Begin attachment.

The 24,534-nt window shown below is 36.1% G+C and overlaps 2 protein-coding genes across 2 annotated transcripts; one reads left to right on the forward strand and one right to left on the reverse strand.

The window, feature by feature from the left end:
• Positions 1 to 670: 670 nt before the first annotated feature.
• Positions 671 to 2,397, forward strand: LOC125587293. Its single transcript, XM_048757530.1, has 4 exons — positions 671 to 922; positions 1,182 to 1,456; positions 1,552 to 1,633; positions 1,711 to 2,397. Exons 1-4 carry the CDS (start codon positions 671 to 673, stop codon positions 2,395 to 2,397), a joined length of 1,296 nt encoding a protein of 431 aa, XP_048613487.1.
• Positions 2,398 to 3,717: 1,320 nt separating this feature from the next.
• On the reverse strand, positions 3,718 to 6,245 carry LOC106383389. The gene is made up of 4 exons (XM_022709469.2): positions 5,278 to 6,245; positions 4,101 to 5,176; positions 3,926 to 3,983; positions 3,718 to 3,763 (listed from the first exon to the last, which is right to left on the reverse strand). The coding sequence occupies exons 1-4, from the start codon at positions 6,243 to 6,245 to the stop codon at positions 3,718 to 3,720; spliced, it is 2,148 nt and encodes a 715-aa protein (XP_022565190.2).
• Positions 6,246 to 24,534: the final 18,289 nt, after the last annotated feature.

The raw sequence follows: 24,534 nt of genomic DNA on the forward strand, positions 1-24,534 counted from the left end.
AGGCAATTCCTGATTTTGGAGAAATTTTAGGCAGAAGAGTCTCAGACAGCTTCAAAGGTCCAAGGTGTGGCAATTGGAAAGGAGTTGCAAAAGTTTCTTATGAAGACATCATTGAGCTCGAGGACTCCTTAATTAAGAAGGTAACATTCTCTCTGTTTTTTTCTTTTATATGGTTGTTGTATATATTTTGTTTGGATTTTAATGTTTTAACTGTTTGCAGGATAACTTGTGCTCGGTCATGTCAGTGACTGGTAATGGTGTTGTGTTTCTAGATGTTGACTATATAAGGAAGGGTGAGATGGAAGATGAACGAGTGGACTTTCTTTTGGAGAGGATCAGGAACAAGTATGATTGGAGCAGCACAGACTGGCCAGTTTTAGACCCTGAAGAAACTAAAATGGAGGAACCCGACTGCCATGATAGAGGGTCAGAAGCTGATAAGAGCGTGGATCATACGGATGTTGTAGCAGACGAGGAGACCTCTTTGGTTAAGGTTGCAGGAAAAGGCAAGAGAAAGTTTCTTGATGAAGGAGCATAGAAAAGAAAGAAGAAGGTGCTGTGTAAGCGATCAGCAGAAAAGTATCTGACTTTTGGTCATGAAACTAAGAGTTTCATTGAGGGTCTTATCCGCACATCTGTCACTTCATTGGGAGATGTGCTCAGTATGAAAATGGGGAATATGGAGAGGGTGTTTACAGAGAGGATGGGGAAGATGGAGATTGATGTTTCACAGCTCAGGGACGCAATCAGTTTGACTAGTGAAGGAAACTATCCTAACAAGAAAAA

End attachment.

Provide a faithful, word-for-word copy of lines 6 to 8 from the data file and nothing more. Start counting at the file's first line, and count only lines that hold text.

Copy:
• On the reverse strand, positions 3,718 to 6,245 carry LOC106383389. The gene is made up of 4 exons (XM_022709469.2): positions 5,278 to 6,245; positions 4,101 to 5,176; positions 3,926 to 3,983; positions 3,718 to 3,763 (listed from the first exon to the last, which is right to left on the reverse strand). The coding sequence occupies exons 1-4, from the start codon at positions 6,243 to 6,245 to the stop codon at positions 3,718 to 3,720; spliced, it is 2,148 nt and encodes a 715-aa protein (XP_022565190.2).
• Positions 6,246 to 24,534: the final 18,289 nt, after the last annotated feature.

The raw sequence follows: 24,534 nt of genomic DNA on the forward strand, positions 1-24,534 counted from the left end.